Fuel Subsidy Removal: Issues and Lessons By Caleb Onyeabor

Newsie Events:- #Opinion
I have two takes from Nigeria’s fuel subsidy removal.
This is not the first time fuel subsidy was removed. It was partially removed in 2012 under GEJ but due to the hostile response from labour and civil society, fueled by a vibrant and agile opposition, the then government bowed into pressure and reversed its decision. Funny enough, the same vampires and werewolves who cursed and spat on the former administration are trying to convince the populace on why it is important for them to do what they stopped the last administration from doing.
This opens the veil of the kind of negative and hypocritical politics played in this country. The then APC knew that Fuel subsidy was unsustainable and a devastating policy that ought to end. They knew the then govt was doing the right thing but is always the case, pertinent issues are being politicized and used to achieve selfish political aims. If the current opposition should serve them a taste of their own tea, we will be back to square one and continue running circles. Healthy political rivalry should be like: Yes, fuel subsidy ought to be removed, the way you are removing it is wrong, we will remove it this way for better results but the reverse is always the case.
Secondly, you notice the difference between GEJ and PMB. While one removed subsidy and bowed to pressure, the other removed it and blocked his ears. I am a fan of the one who blocked his ears. That leadership style where the leader has to make difficult decisions for long term results and stand by those decisions irrespective of the interplay of forces, solely by the convictions that this is the right thing to do, is the kind of leadership style that Nigeria needs to be pulled out of its dungeon, not some annoying cog branded as democracy.
Fuel subsidy is just one. There are other tough decisions that government have to make if we set our eyes on the long term. Tough decisions that include stepping on the toes of some powerful blocs, union, and individuals who have the resources to mobilize and instigate the masses. Tough decisions on the petroleum sector, the power sector, the manufacturing sector, agricultural sector, and education too. Until we get someone who can summon the balls to take these guys head-on, take those tough decisions, and stand by it, our development story will remain the same.
Fuel subsidy is a national mistake. It is the accumulation of the failure of all the administrations that have ever governed Nigeria. There would be no subsidy if our refineries were working. There would be no need for subsidy if we could refine our crude ourselves. What the current government has done is to remove the subsidy and leave prices to be determined by forces in the international market. For a commodity that you owned and should refine locally, this is a big blunder.
You sell your crude to an international buyer at an international rate ( the prevailing price of crude) and then import refined version into your country. Seeing that the cost is now high, you then go ahead to subsidize it. That is to say, prices are going to be determined by the cost of crude in the international market and of course, the value of Mallam dollar. One, the price of crude fluctuates often, it is never stable and two, you know the position of your country’s currency as against dollars. At least for now, you should be expecting the price of fuel to be rising simultaneously.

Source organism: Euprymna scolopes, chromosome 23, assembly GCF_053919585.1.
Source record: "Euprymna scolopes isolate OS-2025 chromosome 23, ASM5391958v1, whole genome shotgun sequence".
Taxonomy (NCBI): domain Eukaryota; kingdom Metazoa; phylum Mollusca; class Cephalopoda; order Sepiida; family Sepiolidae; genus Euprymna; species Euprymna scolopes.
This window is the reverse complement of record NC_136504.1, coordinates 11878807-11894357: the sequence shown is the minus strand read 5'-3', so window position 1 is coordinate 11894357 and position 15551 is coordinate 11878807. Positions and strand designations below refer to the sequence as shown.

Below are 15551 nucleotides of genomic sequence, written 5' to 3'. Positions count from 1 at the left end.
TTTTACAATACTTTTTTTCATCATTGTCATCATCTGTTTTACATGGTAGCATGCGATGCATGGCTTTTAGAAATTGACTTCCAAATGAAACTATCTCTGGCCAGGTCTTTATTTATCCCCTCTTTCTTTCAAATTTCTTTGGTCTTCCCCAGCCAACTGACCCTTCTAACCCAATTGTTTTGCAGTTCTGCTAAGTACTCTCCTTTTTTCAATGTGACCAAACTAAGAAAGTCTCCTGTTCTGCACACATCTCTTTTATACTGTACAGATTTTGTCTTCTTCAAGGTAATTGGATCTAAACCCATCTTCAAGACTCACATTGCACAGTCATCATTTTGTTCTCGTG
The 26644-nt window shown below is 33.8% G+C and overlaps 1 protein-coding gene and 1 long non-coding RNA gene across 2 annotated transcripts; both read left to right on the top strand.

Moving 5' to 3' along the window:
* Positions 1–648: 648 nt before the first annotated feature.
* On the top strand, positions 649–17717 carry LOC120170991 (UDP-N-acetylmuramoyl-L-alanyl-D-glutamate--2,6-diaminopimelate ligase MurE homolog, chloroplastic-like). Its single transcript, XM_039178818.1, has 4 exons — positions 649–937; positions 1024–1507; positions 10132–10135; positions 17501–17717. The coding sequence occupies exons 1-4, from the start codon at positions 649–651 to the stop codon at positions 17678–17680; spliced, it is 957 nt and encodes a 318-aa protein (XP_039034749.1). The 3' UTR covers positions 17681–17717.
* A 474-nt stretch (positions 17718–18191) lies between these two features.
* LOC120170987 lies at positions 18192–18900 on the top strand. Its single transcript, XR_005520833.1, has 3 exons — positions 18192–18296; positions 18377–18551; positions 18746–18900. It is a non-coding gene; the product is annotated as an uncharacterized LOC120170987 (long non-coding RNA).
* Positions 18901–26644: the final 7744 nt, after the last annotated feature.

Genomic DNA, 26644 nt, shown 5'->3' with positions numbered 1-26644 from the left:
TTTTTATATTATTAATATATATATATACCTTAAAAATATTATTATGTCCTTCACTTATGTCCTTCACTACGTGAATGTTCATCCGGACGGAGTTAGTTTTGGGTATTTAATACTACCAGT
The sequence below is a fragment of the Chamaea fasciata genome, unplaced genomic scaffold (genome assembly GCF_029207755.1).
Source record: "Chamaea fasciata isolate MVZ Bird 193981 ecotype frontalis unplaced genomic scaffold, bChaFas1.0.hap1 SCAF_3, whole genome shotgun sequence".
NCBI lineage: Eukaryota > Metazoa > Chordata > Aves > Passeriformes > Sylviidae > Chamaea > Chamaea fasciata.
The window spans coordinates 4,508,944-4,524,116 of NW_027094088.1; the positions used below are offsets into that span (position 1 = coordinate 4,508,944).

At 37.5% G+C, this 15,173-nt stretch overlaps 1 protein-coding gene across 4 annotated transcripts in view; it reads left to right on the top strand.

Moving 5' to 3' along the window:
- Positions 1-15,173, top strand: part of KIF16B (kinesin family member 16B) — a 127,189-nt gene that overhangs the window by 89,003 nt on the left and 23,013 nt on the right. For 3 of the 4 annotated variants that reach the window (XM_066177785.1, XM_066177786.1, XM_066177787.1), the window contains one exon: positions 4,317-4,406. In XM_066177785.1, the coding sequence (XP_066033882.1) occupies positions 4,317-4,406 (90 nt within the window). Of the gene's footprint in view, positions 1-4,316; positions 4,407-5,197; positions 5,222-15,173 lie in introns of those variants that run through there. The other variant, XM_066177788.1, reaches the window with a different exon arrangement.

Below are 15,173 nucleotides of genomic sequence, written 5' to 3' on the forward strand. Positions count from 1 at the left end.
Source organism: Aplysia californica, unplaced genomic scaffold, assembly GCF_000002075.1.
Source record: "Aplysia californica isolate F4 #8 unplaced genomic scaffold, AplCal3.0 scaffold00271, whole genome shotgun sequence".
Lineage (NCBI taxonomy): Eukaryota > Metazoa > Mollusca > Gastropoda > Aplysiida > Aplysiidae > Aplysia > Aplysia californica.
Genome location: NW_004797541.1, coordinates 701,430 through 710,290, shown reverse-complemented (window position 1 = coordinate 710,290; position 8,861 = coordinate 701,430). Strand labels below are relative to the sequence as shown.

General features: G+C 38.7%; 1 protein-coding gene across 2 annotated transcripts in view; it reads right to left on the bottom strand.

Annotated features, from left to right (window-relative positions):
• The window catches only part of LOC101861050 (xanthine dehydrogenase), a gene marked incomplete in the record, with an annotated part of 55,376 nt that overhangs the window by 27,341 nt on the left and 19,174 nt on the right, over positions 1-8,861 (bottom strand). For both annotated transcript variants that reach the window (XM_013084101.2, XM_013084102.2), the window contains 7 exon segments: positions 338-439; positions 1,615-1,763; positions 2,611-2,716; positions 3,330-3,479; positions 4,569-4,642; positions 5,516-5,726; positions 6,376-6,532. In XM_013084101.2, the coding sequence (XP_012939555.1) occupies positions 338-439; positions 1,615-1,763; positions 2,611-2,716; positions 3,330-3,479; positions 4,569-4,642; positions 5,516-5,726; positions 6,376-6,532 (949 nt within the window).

The successive government had made the mistake, subsidy regime is a child you have to cater for even though you weren’t responsible for its birth. The pressure paying subsidy mounts on our economy is unsustainable. Yes, it should be removed. The most important question is what are the plans to eliminate the conditions that led to introduction of subsidy in the first place? At least in the last government, Mallam Sanusi and Ngozi Iweala were going all over the place telling us a brilliant plan of how the money saved from removing subsidy will be reinvested into infrastructure and refineries. I haven’t seen any of such in this administration.
I have said it before that spending billions on refineries that produce close to zero output is the worst form of economic madness going on in this country. Now the price of fuel is said to be determined by market forces under the heavy watch of a government-controlled pricing agency. I don’t understand how market forces and government agencies will sit to determine the price. How is this even possible when Oga Adam Smith told us that these market forces are invisible? The pricing agency’s responsibility is to make sure the price doesn’t become too overbearing. That is to say, if market forces cause the price of fuel to rise so high, pricing agency will bring it down.
If the pricing agency brings it down, who will now pay for the deficit? For instance, market forces cause price to be at 300 naira. The pricing agency says it is too much, bring it down to 200 naira. What happens to the 100 naira deficit? Somebody has to pay. It is certain that Marketers won’t lose. The government has to take care of that deficit, Guess what, subsidy is back. Talk about running round circles. This will be the trend unless those goddamn refineries are fixed and we are able to refine our crude here in Nigeria.
Lastly, I have seen somewhere on how it is more expensive to refine crude oil in Nigeria than refine it outside. Till today, I have not been able to understand the algorithm behind that. I think it is economic balderdash that’s against basic economic principles but if it’s true, I won’t be surprised. Nigeria’s Economy has been defying and breaking basic economic principles since 1960. “And I swear, this one pass my power”
Caleb Onyeabor writes from Enugu and can be reached on WhatsApp on +2347032829241
 
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